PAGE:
From Sick Care to Health Care
Adventist HealthCare launches whole-person initiative.
ealth care tops headlines this year as the Obama administration fights to make it more affordable and accessible to U.S. residents, but it’s also a hot-button issue within the Adventist Church. Believing that a proactive approach is vital not only to maintaining but strengthening the quality of health care, Washington Adventist Hospital (WAH) and its parent organization Adventist HealthCare are collaborating on what they term “a groundbreaking initiative” in the field. The goal is to effect a paradigm shift in the way people view health care.
ADVENTIST HEALTHCARE BOOTH: Health professionals run a health profile for a session attendee. [Austin R. Ho/Adventist Review]
“The Seventh-day Adventist Church and Adventist HealthCare—specifically in the Washington, D.C., region—are in a unique position to help shift the conversation and the approach to health care in the U.S. to a more whole-person way of seeing it,” says Adventist HealthCare president and CEO William G. “Bill” Robertson. “We hope to build on this amazing foundation of health ministry and proactive approach to health and wellness that we have in the Adventist Church to broadly engage our communities here in the United States and to help make the transition from a sick-care system to a whole-person health-care system.”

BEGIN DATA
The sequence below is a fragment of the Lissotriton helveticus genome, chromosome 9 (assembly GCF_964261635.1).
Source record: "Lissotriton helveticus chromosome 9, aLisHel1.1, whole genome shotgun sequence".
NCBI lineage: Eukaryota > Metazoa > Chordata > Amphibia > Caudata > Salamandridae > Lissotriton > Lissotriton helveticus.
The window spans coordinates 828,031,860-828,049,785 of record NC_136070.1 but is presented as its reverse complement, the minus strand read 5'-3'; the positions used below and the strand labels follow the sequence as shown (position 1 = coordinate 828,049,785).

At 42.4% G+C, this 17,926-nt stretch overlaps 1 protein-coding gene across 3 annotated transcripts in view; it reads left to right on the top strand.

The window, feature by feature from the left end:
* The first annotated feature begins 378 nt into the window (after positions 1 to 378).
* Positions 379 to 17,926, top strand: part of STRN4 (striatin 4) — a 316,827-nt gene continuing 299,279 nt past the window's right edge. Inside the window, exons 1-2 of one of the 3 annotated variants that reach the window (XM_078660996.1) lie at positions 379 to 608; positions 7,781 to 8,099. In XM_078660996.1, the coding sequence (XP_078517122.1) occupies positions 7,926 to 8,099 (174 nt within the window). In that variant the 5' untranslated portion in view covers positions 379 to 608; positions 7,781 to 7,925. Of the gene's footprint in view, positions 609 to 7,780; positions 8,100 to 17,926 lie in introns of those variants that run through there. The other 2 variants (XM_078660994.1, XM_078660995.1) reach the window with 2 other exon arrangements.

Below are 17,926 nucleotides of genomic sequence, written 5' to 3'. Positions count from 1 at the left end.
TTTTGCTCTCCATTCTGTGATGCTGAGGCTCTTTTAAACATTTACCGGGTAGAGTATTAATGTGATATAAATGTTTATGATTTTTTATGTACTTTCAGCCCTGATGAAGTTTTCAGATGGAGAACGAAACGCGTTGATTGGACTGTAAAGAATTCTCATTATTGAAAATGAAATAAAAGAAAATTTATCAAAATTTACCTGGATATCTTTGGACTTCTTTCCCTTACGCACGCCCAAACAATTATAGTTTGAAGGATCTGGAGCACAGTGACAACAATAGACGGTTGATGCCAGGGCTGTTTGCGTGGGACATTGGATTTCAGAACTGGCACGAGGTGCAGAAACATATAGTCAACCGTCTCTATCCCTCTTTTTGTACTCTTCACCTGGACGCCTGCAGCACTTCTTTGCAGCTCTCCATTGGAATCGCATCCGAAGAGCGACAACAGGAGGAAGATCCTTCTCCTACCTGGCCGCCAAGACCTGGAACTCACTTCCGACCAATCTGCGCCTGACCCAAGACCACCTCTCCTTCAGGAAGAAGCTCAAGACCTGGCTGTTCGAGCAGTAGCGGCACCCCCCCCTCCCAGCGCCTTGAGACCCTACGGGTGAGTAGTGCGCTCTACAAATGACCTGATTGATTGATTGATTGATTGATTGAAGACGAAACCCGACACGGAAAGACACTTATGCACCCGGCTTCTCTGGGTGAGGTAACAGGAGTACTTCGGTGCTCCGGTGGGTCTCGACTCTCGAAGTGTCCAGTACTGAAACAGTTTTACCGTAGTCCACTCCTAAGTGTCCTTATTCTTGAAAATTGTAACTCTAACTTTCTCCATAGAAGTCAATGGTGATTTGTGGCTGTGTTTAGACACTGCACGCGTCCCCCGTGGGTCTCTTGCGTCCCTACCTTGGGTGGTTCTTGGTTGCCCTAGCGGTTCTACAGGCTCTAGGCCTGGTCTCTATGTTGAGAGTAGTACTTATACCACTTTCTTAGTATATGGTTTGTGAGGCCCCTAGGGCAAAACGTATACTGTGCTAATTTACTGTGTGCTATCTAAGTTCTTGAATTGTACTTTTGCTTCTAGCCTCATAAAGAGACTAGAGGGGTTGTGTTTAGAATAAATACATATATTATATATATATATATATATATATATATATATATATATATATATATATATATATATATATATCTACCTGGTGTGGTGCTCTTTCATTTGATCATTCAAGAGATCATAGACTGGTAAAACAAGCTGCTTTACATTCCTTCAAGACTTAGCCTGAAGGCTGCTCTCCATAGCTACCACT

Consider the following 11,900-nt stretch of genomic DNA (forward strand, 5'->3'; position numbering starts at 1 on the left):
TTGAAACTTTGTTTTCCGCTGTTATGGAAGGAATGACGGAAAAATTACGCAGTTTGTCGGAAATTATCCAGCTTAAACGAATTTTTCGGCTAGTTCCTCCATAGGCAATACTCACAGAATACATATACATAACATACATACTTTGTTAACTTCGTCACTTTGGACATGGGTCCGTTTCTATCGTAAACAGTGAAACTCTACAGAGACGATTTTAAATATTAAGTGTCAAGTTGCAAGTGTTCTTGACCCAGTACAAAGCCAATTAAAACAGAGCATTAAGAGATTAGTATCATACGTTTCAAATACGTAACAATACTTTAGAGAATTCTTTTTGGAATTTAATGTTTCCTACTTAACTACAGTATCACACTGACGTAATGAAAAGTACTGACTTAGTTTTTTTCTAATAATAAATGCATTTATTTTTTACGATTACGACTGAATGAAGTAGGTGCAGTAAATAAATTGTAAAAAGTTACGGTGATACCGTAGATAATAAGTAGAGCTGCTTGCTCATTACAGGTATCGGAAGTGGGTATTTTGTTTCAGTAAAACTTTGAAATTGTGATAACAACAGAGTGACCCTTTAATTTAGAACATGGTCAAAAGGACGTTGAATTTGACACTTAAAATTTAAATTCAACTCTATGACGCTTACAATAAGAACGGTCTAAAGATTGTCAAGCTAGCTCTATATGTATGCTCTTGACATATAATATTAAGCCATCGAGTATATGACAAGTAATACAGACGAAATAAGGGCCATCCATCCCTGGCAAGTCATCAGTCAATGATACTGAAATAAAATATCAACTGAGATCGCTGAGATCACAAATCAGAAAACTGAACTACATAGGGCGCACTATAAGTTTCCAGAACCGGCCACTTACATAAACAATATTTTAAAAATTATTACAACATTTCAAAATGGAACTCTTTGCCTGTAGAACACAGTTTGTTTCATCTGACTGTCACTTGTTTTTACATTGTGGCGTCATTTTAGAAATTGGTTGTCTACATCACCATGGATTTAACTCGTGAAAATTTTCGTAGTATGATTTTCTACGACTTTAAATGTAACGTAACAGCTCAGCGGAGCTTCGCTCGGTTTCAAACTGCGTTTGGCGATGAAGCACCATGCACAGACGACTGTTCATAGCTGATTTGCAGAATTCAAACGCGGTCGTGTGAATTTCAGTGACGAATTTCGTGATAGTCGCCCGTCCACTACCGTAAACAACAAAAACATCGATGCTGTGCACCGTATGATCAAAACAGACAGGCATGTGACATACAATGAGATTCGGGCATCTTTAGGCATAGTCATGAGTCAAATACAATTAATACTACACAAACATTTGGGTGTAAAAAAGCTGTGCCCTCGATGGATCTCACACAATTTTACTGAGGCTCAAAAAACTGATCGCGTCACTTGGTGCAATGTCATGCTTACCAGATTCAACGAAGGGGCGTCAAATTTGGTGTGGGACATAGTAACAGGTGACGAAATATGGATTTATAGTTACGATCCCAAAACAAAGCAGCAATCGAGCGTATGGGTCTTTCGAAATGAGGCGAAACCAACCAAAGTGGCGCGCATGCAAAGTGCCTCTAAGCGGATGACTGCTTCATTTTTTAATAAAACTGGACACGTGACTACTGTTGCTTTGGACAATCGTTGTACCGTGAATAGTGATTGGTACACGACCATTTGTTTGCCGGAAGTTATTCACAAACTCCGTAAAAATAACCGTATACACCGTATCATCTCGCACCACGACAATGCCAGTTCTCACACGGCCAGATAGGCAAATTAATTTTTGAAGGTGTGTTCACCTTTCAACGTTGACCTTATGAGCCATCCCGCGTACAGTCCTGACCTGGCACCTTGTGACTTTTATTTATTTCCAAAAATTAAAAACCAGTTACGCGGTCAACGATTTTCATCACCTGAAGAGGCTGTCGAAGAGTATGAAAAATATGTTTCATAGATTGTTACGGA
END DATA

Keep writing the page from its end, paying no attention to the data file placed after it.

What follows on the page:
This tactic, Robertson says, stresses community: “What do they need? How do we get them to move from a product-disease management perspective and from a health-care delivery perspective to a higher level of health status? These are the questions we have to address,” he says.
Because of the broad range of ethnic diversity in the D.C. area, WAH president Jere Stocks sees the location of this Adventist medical institution in Takoma Park, Maryland, as a definite plus.
“It gives us extra ability to truly impact health, not just with a particular culture or group but rather with a very wide range of individuals,” he says. “This initiative also creates an opportunity to play on the broader stage on what is in the best interests of the health of the nation—and not just for the educated, the wealthy, and the employed.”
David K. Babcock, principal of AMBIO Group, a health-care consultancy, notes that dialogue and communication with communities outside the church are integral to the initiative. “That integration is going to bring a significant platform to the Adventist health message,” he says.
To engage thought leaders and communities in this shift in health-care perspectives, the GC Health Ministries Department is hosting a lunchtime health seminar on Friday, July 2, from 12:00 to 2:00 p.m. in room B-312 in the Georgia World Congress Center for Executive Committee members, delegates-at-large, and Health Ministries and Secretariat department personnel. About 400 people are expected to attend.
To learn more, call Jere Stocks at 301-891-5651.